Large openings in the corrugated-metal facades of this boxy building in Shizuoka, Japan, frame views of the neighbourhood from a shop on the ground floor and residence above.
Tokyo studio Suzuki Architects designed Gré Square House for a client who runs a business selling clothes and other products made from natural materials.
The building’s ground floor is occupied by a shop and its related service spaces, including a kitchen, toilet and storage area.
The client’s mother lives in a compact but bright apartment on the upper storey, which features an open-plan living area flanked by a bedroom and bathroom.
The property is similar to another combined home and workspace that the studio designed for a hairdresser and a writer in Tokyo.
Gré Square House is located near the Nihondaira scenic area on the outskirts of the city of Shizuoka, which is known for its views of Mount Fuji.
The neighbourhood features a mixture of old farmhouses, tea fields, new housing developments and small shops arranged along streets that ascend gently into the hills.
The studio led by architects Hisako Yamamura and Kosuke Suzuki designed the building as a simple cuboid punctured by large openings that enable plenty of natural light and air to reach the interiors.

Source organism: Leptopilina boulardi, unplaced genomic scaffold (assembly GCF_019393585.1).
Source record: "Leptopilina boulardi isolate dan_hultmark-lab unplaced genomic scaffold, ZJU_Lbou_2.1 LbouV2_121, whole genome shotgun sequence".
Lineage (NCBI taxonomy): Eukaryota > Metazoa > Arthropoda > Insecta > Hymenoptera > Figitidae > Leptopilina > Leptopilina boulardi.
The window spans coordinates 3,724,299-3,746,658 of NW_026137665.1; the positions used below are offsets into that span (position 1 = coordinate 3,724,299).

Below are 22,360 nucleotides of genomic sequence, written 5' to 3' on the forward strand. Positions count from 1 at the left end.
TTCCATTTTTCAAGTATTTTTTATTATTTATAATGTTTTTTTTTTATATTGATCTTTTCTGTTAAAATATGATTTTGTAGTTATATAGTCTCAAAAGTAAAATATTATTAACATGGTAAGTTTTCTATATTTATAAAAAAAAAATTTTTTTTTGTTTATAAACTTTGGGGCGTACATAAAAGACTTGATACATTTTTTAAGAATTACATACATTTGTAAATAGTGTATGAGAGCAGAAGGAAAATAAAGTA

“Our first step toward ensuring a smooth coexistence between the house and its surroundings was to think about how walls could be used to provide a sense of separation from the neighbourhood and modulate the residents’ level of privacy,” said the architects.
“We next opened up the house in directions that brought in views and a feeling of depth.”
The timber-framed structure is clad externally in a homogenous surface of corrugated metal, with wooden window frames and a first-floor deck introducing a warm material contrast.
The ground-floor shop features a display window next to a path that leads from the road across a gravel garden to the glazed entrance.
Sliding doors set into two of the facades can retract to open the space up to the outdoors. The interior features simple freestanding furniture and exposed ceiling beams that complement the wooden doors concealing the kitchen and storeroom.
A staircase leads up from a dedicated entrance off the perpendicular street to the first-floor residence. The stairs culminate at a deck overlooking the surrounding neighbourhood, which is connected by sliding doors to the main living space.
“Our goal was to clearly separate the shop from the residence upstairs while still allowing the users of both spaces to feel each other’s reassuring presence,” the architects added.
The apartment contains a light and open lounge at one end, with a kitchen and small dining area at the other. A large window alongside the kitchen can be opened up to allow breezes to flow through the space.
To enhance the open feel of the interior, the bedroom is separated from the living space by sliding wooden partitions. This room features built-in storage along either side, with another sliding window lining the space at the far end.
Photography is by Kenta Hasegawa.